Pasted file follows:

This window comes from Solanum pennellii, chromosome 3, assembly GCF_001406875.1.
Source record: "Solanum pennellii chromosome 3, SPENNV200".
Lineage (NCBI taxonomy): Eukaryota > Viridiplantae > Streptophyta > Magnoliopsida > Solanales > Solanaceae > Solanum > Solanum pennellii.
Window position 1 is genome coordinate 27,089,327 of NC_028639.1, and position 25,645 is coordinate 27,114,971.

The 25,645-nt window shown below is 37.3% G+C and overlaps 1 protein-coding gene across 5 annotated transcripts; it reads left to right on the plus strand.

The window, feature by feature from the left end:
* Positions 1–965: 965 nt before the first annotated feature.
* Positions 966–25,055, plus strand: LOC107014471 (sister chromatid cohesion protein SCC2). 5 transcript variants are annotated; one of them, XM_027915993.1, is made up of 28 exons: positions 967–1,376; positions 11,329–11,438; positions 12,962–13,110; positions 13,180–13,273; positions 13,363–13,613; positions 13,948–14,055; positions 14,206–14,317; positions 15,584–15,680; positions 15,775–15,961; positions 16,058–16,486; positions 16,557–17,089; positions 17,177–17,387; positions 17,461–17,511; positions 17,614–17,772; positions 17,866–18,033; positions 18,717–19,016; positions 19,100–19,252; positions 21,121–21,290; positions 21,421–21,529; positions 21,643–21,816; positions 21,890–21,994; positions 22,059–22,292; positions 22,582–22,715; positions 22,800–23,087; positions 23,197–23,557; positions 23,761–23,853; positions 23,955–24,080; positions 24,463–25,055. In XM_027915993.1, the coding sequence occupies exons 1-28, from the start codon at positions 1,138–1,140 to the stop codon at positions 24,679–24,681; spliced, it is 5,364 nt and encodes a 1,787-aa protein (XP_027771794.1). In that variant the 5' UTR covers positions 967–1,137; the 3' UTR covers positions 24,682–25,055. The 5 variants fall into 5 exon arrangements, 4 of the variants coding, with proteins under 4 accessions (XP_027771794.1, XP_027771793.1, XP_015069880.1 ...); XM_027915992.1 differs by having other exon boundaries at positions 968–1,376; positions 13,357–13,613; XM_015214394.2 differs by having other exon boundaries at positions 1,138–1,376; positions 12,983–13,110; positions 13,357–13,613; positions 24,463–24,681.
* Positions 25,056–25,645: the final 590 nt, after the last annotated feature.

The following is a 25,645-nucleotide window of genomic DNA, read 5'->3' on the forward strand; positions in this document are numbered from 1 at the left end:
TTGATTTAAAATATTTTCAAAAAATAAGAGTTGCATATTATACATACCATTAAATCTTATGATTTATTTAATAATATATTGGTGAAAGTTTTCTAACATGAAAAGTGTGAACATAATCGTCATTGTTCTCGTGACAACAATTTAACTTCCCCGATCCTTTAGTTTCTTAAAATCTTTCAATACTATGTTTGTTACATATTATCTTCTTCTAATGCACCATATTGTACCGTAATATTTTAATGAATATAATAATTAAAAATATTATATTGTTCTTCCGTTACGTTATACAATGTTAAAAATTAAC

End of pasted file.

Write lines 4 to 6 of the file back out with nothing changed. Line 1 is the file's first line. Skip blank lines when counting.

Window position 1 is genome coordinate 27,089,327 of NC_028639.1, and position 25,645 is coordinate 27,114,971.

The 25,645-nt window shown below is 37.3% G+C and overlaps 1 protein-coding gene across 5 annotated transcripts; it reads left to right on the plus strand.

The window, feature by feature from the left end: